Coming next week, James Patterson releases a dystopian thriller aimed at adults, the number one LibraryReads pick, Clare Mackintosh’s psychological thriller, I See You is picking up holds and Christina Baker Kline follows up her long-running best seller, Orphan Train with a new title.

The titles covered here, and several more notable titles arriving next week, are listed with ordering information and alternate formats, on our downloadable spreadsheet, EarlyWord New Title Radar, Week of Feb 10, 2017

Holds Leader

9780316269957_16aaaHumans, Bow Down, James Patterson, Emily Raymond, illus. by Alexander Ovchinnikov,  (Hachette/ Little, Brown; Hachette Audio: Hachette Large Print; OverDrive Sample)

No reviews are available yet for this title, so we have to rely on the publisher’s breathless description,  “GENRE-BENDING THRILLER … an innovative, illustrated thriller for adults … DYSTOPIAN APPEAL: Set in a future that is at once both recognizable and horrifying, the book will appeal to readers and viewers of dystopian adventure stories.”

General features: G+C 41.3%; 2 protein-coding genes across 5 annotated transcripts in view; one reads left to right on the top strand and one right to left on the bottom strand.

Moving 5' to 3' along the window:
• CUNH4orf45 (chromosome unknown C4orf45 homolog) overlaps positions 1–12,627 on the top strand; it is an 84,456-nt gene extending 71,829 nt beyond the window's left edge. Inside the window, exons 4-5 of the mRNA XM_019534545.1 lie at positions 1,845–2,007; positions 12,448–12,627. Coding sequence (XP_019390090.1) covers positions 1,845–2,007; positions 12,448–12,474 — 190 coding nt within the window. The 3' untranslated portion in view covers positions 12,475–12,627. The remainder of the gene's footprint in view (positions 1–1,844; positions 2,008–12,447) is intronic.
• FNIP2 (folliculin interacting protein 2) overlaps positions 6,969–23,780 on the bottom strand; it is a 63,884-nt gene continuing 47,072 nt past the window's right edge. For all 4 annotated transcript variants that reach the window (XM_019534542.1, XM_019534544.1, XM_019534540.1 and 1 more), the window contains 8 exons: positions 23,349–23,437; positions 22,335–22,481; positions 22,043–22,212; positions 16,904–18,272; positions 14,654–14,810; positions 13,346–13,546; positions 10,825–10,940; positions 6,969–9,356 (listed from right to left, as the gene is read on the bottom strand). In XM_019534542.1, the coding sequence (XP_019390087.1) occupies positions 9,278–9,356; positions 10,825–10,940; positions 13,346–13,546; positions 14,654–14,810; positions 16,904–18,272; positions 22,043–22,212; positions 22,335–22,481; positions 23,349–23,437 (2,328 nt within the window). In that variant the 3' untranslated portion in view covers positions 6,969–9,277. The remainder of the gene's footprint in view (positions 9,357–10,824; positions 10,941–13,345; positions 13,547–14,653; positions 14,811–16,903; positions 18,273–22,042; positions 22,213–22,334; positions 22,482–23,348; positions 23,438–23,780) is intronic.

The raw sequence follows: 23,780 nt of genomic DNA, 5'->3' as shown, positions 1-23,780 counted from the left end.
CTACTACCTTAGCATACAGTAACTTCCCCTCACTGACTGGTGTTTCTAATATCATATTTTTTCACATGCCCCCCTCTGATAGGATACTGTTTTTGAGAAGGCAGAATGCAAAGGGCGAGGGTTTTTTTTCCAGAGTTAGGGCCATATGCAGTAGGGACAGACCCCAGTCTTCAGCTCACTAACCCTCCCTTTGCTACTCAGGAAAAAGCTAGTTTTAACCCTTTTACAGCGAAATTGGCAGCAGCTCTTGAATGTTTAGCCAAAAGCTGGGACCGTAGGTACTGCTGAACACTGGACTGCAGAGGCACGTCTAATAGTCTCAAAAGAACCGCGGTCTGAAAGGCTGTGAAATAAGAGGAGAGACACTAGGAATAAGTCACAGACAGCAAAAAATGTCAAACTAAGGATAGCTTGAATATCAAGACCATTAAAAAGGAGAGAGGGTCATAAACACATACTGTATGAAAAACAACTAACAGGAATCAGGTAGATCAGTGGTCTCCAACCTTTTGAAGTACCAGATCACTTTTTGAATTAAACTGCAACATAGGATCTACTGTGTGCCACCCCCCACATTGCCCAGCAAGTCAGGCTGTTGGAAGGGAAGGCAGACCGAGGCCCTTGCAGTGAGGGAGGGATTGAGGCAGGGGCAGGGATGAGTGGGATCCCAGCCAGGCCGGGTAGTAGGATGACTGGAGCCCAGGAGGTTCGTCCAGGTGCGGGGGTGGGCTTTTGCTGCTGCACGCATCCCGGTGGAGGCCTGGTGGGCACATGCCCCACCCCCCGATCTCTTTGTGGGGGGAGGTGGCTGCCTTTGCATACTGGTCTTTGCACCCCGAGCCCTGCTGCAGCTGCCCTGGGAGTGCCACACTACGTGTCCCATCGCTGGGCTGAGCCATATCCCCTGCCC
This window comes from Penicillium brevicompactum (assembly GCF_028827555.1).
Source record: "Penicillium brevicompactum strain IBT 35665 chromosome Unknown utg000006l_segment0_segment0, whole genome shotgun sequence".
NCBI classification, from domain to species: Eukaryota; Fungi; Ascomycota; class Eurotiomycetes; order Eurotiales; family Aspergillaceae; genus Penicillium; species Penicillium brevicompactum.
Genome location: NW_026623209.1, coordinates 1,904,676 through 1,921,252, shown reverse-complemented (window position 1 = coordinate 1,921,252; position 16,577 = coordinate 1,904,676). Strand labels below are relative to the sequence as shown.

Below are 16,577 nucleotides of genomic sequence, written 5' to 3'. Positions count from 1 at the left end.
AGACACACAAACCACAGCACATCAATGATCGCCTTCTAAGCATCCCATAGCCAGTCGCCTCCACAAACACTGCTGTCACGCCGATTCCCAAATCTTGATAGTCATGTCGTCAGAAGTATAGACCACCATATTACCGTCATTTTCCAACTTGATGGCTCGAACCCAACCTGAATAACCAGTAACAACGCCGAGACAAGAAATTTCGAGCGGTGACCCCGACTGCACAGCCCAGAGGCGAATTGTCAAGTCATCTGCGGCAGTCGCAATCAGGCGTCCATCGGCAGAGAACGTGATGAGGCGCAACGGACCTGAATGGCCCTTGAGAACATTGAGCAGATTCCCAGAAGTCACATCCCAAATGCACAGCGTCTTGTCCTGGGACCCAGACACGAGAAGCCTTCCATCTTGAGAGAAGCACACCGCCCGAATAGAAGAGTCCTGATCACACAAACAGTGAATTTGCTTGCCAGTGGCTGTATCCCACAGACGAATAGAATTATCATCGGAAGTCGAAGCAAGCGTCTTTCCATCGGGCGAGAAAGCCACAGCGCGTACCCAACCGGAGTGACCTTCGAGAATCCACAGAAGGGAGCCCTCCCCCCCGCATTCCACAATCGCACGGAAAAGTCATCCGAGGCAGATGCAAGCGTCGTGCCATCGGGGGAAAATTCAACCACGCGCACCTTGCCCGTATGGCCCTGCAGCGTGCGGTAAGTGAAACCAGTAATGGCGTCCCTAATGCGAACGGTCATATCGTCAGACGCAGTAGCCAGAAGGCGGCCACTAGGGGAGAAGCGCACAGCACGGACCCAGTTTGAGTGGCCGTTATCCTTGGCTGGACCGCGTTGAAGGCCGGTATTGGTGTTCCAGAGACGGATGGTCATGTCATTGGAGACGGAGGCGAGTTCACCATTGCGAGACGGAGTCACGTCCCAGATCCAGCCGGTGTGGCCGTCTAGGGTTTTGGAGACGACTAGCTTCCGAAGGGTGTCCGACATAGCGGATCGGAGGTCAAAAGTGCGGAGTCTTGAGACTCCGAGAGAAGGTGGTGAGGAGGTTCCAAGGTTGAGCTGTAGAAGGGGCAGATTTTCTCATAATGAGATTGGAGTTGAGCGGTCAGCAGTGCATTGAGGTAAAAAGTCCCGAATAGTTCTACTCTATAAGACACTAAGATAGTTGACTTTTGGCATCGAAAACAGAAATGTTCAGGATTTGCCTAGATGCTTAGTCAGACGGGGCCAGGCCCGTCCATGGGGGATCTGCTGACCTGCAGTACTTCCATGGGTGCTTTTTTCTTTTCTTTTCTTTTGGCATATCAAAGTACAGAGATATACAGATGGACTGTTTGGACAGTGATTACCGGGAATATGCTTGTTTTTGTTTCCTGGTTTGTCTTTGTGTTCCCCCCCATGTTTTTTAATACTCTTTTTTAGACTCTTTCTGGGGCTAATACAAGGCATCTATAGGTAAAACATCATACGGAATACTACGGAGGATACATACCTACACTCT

Patterson recently announced that he was jumping on the YA dystopian bandwagon with a novel coming May 22, Crazy House (Hachette/Jimmy Patterson; Hachette Audio).

Holds are lower than expected for a Patterson title.

Media Magnets

9780062464316_26b39  9780804136549_40cbd

Homo Deus: A Brief History of Tomorrow, Yuval Noah Harari (HarperCollins/Harper; HarperAudio; OverDrive Sample)

Harare’s second book after his best selling Sapiens: A Brief History of Humankind is reviewed in the daily NYT this week, somewhat dismissively, “I do not mean to knock the handiwork of a gifted thinker and a precocious mind. But I do mean to caution against the easy charms of potted history.” Check your holds. Easy charms have fans.

The Inkblots: Hermann Rorschach, His Iconic Test, and the Power of Seeing, Damion Searls, (PRH/ Crown; OverDrive Sample)